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I love Go.

It has become the default Go-To (pun intended) language for me for almost anything that needs to be small and portable.

However, I don't see myself writing a full server with it, I would still prefer a dynamic language like Ruby/Python for that and use Go for micro-services CLIs and the rest.

For example:

Our main application is Rails, it communicates with SOLR as the search index, in between the application and SOLR there's a proxy server that backups the documents onto S3 and also does Round-Robin between slaves.

One other thing is that we use Go to communicate with all external APIs of 3rd parties, the application code is rails and it communicates transparently with a Go server that fetches the data from 3rd parties and responds to the main application.

Go type rigidity makes Go code tedious to write. Instead of thinking "How can we solve that problem" developers writing Go end up thinking "How can we make the problem fit Go type system". I'm not even talking about concurrency here, I'm talking about Types. Saying otherwise would be dishonest, unless one has never used anything but C... Anybody who doesn't believe me just has to look the reflect package. Reflection packages are usually a good indication of language capabilities when it comes to statically typed ones.

It doesn't make Go a bad language,it has a some good percs, it's just frustrating that its authors conflated simplicity with rigidity. Also I hate when languages have hidden APIs, i.e. things the language can do that the programmer can't. Go is full of these (for instance append which is a parametric function since it knows the proper return type no matter what type of slice you pass it, but you can't write your own? ).

It's good think that it requires very little investment to get started, but it becomes highly frustrating when one stumbles on its limitations.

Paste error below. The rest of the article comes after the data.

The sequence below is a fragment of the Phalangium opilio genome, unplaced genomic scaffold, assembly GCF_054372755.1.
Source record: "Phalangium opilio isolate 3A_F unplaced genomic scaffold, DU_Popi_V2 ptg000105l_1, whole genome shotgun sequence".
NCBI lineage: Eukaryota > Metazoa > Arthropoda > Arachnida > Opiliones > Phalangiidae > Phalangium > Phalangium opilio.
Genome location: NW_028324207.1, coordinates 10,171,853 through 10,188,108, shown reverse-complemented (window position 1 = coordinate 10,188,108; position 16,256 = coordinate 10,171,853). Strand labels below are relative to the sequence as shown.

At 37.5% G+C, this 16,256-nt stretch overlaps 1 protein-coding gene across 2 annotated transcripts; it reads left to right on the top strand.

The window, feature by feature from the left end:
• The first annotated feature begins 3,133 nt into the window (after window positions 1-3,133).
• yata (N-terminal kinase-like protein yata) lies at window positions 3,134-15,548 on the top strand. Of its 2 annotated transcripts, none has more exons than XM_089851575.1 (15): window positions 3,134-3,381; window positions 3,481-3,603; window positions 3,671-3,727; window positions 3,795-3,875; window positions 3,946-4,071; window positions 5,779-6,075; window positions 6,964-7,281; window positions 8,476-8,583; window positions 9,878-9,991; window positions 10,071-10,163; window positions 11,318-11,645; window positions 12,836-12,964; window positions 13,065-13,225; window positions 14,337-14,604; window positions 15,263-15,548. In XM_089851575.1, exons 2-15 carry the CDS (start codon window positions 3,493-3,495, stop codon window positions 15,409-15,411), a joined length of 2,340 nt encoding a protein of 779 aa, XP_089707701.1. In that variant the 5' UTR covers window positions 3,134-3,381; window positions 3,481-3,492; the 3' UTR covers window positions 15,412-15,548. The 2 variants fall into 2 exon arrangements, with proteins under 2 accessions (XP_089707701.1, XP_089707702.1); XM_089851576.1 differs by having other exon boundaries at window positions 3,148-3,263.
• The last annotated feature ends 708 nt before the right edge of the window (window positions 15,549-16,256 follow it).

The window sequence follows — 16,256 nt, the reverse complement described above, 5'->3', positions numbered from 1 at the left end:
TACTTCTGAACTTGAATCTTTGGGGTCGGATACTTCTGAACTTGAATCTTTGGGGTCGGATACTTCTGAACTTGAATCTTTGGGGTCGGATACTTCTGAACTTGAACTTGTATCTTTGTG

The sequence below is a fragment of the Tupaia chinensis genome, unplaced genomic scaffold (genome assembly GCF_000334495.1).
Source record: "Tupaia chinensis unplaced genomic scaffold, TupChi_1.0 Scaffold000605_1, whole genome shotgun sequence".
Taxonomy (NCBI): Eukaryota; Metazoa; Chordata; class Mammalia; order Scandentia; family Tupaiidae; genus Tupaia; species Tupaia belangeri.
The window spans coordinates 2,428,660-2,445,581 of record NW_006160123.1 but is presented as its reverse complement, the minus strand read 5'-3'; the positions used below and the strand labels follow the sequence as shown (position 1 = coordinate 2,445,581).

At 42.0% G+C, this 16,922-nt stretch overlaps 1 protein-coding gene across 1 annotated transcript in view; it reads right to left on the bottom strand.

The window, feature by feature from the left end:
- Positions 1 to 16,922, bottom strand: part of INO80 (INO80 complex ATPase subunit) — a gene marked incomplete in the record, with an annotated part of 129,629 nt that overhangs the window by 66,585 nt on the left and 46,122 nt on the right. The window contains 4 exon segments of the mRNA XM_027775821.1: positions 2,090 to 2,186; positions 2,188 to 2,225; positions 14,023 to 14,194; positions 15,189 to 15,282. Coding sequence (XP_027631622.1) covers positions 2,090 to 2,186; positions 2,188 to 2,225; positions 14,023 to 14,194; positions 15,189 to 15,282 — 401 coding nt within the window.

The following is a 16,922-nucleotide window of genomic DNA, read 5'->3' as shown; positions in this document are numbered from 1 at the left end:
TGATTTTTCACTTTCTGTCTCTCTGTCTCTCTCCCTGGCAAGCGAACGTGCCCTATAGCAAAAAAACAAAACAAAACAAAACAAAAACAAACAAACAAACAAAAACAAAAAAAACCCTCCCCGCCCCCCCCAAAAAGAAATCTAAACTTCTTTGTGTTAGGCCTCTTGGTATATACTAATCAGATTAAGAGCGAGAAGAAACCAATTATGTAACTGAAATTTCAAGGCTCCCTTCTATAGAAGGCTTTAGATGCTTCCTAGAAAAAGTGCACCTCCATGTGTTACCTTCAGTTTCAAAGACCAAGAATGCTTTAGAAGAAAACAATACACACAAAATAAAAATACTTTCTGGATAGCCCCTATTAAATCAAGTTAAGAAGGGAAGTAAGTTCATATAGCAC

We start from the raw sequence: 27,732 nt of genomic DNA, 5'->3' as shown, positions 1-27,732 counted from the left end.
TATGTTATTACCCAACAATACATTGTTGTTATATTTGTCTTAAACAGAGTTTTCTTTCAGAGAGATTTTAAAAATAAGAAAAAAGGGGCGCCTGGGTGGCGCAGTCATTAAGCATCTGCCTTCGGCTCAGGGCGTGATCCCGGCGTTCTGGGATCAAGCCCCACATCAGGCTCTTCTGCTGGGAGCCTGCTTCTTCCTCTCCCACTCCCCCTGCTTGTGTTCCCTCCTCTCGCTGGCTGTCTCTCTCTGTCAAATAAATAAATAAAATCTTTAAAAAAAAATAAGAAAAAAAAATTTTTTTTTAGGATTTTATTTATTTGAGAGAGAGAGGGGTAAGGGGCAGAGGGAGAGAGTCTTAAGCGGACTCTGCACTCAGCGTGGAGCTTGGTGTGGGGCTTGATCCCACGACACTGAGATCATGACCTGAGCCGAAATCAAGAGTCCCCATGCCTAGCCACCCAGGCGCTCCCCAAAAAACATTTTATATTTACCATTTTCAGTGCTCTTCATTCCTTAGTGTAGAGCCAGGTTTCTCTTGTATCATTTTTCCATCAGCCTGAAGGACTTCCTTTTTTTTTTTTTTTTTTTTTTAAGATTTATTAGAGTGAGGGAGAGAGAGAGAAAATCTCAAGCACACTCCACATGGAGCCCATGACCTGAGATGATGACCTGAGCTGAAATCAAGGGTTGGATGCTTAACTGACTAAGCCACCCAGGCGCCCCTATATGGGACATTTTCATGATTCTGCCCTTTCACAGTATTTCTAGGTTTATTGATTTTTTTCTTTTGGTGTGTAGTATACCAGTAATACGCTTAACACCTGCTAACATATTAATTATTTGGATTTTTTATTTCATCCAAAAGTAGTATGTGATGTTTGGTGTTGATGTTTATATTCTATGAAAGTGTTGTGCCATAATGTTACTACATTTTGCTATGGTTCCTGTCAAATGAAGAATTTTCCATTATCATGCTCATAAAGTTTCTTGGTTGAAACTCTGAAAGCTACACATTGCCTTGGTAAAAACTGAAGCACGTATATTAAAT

I've been writing Go daily for almost two years now and outside of wishing for generics a few times I've never struggled to fit a solution into the type system. I've certainly never considered going back to a duck typed language like Python or Ruby. Not once. Not ever. We have slowly replaced even our glue scripts that are written in Python with Go versions because maintenance and understandability trump any perceived speed advantage of writing something in Python.

As soon as a system reaches a given size, not having static types becomes unwieldy. Go's type system is great. Though my code still uses the var type declarations.

The further I get away from Python the smaller that given size limit becomes. After two years? It's at about 100 lines...

To me, the power of Go's simplicity is almost always underestimated by the language's detractors. I can look at code my team wrote two years ago and with a few <leader>gd's in Vim I know what's going on. Obviously Python fails this test, but even a high-level static typed language like C# can suffer greatly from all the magic one can invoke (Linq being a great example).

What it comes down to is that Go doesn't give you many ways to be clever. Younger me who loved template metaprogramming in C++ would scoff at this statement, but if you go back and have to reverse engineer your own cleverness enough times you really, really start to dislike the practice.

Yeah, I find that Go has influenced my code structure for the better in other languages. I'm much more likely to think carefully about a problem and consider alternative approaches for simplicity before just dropping a `template` keyword in C++, for instance. In Ruby, I am far less inclined to reopen classes. Etc.